On Feb. 19, the California Secretary of State’s office released the latest signature report in the campaign to recall Gov. Gavin Newsom (D). As of Feb. 5, the secretary’s office validated 668,202 signatures of the 798,310 signatures that it processed, with another 296,147 submitted but not yet processed. So far, 83.7 percent of signatures processed by the state have been deemed valid. Supporters have until March 17, 2021, to collect the 1,495,709 signatures needed to trigger a recall election.
Recall supporters say Newsom mishandled the state’s response to the coronavirus pandemic, did not do enough to address the state’s homelessness rate, and supported sanctuary city policies and water rationing. In June 2020, Newsom said President Donald Trump’s (R) supporters were behind the recall effort, which he also said would cost the state $81 million.
A recall election would present voters with two questions. The first would ask whether Newsom should be recalled from the office of governor. The second would ask who should succeed Newsom if he is recalled. A majority vote is required on the first question for the governor to be recalled. The candidate with the most votes on the second question would win the election, no majority required.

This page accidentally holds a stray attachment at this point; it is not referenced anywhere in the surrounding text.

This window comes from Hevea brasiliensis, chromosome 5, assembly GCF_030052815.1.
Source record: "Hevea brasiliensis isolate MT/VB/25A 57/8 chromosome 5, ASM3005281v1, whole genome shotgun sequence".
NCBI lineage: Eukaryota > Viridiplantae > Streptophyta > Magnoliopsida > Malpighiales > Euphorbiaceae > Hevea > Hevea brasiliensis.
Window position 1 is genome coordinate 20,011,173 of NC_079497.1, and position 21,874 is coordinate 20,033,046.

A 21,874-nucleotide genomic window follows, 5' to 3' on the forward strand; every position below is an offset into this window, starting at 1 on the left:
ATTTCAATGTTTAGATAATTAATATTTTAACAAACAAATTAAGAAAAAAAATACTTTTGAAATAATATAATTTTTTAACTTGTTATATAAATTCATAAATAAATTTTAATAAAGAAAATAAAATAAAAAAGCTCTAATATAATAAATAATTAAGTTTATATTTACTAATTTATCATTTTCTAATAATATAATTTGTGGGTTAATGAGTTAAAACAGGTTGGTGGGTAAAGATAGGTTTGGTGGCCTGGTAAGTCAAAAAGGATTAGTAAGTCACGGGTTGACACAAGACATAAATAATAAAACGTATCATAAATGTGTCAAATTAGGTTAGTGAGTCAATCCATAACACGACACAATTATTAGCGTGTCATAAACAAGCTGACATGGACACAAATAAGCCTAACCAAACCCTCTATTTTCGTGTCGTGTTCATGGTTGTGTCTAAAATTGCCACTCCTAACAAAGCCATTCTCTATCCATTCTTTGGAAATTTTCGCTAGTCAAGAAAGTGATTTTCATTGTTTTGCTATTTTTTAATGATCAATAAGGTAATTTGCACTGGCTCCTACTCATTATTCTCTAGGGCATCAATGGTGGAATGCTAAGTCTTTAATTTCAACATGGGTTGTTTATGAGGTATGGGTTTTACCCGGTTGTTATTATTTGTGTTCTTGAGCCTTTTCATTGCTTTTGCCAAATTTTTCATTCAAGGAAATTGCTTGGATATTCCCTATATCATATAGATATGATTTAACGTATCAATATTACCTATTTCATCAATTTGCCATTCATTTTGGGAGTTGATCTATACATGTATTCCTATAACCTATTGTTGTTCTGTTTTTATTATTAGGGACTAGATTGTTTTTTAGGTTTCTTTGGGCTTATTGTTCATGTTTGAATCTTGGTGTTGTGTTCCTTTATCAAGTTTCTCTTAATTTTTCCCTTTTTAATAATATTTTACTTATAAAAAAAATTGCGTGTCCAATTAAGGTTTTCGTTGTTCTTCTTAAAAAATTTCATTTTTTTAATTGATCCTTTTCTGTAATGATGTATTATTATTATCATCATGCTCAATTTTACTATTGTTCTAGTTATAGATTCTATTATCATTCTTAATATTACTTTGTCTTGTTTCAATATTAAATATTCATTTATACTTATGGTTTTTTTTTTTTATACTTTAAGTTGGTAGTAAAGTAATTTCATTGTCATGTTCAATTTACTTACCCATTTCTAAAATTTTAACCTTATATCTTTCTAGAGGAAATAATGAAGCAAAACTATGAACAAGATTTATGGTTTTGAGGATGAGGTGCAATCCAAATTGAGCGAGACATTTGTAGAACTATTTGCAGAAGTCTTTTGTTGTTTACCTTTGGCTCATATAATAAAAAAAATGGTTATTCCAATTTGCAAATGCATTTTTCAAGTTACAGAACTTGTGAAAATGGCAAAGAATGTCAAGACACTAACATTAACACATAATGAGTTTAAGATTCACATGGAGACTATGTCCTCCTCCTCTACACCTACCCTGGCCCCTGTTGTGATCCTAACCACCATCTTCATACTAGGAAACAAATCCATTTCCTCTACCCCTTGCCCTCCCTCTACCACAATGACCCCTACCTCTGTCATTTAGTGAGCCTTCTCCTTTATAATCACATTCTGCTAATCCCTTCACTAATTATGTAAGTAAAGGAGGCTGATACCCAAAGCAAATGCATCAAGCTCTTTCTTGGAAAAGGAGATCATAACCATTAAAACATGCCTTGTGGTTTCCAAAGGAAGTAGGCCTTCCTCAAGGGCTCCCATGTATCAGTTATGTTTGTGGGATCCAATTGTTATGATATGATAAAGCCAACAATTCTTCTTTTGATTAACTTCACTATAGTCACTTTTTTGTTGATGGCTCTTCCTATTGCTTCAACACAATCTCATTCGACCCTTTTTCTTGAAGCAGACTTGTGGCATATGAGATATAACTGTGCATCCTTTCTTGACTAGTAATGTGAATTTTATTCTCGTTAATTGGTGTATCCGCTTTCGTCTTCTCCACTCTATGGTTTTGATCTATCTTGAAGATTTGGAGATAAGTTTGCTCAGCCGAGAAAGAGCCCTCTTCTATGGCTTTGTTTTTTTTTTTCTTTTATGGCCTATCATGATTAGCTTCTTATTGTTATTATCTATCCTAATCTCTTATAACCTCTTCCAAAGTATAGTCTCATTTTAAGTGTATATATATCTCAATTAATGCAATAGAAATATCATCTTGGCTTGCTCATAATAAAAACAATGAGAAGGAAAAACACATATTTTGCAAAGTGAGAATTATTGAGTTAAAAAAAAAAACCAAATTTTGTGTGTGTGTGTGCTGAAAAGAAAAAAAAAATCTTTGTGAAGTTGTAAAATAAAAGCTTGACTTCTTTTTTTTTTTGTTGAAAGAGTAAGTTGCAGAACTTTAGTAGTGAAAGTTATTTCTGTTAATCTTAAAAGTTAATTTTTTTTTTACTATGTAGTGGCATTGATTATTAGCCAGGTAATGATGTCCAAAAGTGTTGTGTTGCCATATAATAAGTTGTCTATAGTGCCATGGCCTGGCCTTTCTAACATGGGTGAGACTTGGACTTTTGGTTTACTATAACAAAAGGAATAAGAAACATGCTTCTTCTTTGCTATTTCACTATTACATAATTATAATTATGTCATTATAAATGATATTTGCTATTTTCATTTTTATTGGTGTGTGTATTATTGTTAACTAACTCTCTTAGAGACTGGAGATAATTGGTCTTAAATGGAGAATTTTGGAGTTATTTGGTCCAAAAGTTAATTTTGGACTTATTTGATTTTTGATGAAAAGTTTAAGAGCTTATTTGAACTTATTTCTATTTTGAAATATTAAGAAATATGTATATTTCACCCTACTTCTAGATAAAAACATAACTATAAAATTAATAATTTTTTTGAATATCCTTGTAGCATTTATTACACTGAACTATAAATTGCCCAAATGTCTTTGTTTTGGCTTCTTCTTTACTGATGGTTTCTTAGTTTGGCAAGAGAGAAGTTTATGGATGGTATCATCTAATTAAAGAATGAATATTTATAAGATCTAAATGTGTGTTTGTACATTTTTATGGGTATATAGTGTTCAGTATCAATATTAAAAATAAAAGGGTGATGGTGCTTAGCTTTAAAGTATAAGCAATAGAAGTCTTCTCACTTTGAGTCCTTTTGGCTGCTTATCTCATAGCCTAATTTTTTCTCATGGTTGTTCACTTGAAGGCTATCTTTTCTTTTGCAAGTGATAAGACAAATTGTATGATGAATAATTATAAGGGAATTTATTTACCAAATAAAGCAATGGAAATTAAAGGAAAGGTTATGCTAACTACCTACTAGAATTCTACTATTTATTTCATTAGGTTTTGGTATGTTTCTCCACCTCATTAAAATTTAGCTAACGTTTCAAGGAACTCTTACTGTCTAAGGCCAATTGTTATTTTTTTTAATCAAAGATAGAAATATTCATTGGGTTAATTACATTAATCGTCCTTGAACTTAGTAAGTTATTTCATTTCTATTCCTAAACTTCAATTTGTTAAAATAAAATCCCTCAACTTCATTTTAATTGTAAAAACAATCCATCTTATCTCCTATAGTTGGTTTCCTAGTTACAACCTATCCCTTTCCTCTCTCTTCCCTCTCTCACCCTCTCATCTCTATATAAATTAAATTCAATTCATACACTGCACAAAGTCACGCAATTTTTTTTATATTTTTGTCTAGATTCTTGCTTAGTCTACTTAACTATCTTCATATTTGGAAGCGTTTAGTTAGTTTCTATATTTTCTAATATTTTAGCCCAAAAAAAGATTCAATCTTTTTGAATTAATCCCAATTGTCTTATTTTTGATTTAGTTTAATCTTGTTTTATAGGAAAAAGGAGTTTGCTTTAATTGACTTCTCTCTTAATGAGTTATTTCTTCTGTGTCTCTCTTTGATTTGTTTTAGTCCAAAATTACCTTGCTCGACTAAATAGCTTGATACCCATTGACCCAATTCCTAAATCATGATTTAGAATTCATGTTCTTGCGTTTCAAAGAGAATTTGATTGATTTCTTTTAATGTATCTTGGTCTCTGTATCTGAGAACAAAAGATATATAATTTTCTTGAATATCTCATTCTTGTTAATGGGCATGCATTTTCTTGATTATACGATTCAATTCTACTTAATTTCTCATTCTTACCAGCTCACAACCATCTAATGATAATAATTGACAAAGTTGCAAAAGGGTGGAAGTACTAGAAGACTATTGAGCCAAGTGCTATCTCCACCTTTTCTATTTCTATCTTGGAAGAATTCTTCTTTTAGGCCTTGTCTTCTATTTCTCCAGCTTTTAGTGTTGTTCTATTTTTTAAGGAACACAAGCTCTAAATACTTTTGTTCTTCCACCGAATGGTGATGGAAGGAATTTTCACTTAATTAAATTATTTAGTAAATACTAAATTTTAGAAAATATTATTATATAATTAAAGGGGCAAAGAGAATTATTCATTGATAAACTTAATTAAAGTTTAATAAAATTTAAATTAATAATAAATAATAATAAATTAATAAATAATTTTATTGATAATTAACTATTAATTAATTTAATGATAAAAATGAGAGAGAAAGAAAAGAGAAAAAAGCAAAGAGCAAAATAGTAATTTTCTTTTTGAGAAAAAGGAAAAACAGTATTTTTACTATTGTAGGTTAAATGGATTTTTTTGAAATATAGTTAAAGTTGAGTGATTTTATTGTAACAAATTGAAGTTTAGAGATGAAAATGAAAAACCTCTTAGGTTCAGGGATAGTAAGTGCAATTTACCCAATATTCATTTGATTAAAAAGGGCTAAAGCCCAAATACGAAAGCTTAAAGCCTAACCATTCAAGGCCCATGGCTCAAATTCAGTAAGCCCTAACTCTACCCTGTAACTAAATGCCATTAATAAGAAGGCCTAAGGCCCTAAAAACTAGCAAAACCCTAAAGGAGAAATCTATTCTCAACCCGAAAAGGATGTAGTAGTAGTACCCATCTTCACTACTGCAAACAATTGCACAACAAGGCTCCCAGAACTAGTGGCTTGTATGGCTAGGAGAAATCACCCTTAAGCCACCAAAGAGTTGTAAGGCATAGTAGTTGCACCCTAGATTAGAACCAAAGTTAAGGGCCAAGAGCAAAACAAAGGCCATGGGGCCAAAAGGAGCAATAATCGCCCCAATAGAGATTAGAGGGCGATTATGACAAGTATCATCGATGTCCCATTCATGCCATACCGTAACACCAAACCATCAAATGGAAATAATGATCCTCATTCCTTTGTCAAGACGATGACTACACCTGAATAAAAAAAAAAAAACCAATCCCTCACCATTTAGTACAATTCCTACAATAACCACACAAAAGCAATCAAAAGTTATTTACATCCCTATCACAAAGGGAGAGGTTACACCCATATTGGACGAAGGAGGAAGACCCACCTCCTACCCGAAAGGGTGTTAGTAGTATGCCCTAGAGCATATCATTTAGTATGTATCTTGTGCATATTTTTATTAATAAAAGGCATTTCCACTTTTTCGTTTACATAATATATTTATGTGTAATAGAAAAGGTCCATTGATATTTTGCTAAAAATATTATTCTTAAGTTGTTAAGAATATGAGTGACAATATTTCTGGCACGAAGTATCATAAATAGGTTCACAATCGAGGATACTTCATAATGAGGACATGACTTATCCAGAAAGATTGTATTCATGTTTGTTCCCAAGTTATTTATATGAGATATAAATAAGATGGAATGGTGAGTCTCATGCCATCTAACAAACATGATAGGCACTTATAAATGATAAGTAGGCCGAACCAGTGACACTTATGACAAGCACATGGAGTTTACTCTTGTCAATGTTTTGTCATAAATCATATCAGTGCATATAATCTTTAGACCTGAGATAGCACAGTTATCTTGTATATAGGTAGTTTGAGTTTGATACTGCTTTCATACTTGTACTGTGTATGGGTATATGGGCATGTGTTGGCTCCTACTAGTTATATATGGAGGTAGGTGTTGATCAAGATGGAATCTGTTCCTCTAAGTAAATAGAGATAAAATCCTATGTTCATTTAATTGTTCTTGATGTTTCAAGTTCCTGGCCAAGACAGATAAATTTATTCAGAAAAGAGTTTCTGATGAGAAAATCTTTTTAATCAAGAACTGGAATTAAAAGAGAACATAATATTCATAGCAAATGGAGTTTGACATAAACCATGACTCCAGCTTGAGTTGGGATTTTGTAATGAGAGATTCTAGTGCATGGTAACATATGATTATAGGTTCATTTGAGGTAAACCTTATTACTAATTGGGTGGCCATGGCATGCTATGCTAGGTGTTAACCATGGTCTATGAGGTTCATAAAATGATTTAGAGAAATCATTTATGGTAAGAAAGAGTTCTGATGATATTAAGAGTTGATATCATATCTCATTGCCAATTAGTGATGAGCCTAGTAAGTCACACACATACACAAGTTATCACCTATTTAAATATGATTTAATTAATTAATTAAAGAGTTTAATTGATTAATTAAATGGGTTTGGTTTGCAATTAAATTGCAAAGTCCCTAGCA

Since 1911, there have been 55 attempts to recall a sitting California governor. The only successful recall campaign was in 2003 when voters recalled then-Gov. Gray Davis (D). Arnold Schwarzenegger (R) was chosen as Davis’ replacement. In the 2003 recall of Davis, 135 candidates ran and Schwarzenegger received 48.58 percent of the vote.
Between 1921 and 2020, four gubernatorial recall efforts have qualified for the ballot: 1921 (North Dakota), 1988 (Arizona), 2003 (California), and 2012 (Wisconsin). Of those, only two resulted in the sitting governor’s removal from office (Lynn Frazier in North Dakota and Davis in California). In the 1988 Arizona recall, the recall election was canceled following the governor’s impeachment.